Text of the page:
PHP-FIG, Quo Vadis?
The Polish writer, Henryk Sienkiewicz, was awarded the 1905 Nobel prize for Literature for his epic novel Quo Vadis, which is a Latin phrase meaning “Where are you going?”. In the face of any dilemma, a brief pause and redefinition of one’s goals may be therapeutic.
The PHP Framework Interoperability Group (PHP-FIG) has come of age. With the acceptance of more PHP Standards Recommendations (PSRs), PHP has attracted further positive attention and admiration of the programming community. PSRs governing coding standards, coding style guides, autoloading, logging, caching and HTTP messages have been accepted.
Other proposals at different stages of draft and review cover hypermedia links, PHPDoc standard, event management, caching and security issues. There’s even one on Huggable Interfaces (PSR-8) which, among other things, talks about huggable objects and mutually-assured hugging!
However, the future isn’t as bright as painted, as a recent ruckus within the organization has thrown its continuing existence under doubt.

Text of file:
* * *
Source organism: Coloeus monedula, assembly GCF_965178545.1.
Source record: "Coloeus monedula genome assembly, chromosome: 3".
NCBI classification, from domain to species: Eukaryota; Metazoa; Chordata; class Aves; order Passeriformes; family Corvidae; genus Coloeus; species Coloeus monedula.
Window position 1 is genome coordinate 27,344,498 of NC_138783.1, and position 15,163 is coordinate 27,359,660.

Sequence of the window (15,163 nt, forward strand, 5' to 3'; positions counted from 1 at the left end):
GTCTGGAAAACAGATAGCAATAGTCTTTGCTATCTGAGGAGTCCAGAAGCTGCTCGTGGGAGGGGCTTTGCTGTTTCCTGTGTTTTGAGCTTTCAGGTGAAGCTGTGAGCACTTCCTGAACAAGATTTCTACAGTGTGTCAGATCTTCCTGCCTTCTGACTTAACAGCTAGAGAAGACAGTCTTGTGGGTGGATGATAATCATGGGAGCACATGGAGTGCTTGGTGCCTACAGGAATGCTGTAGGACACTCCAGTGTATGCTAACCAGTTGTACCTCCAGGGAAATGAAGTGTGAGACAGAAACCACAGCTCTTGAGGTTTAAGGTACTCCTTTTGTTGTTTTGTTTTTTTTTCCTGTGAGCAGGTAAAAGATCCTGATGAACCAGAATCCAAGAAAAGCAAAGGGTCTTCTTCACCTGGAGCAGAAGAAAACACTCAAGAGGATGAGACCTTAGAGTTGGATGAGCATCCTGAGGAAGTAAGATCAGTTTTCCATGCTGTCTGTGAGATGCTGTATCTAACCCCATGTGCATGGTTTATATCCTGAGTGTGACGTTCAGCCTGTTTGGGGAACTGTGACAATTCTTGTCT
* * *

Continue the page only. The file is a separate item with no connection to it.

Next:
Origin of the PHP-FIG
The seed of PHP-FIG was sown at php|tek in 2009 when some developers got together to share ideas. This was out of concern over the fragmentation within the PHP community that has congregated on different islands of frameworks and applications. FIG should be the PHP equivalent of the Java Community Process, a platform for the development of standard technical specifications for Java.
Their intention was the creation of a forum for discussing common issues faced by PHP projects and by working together, find ways of cooperation and interoperability. They wanted to make it easier to share the work done between different projects.
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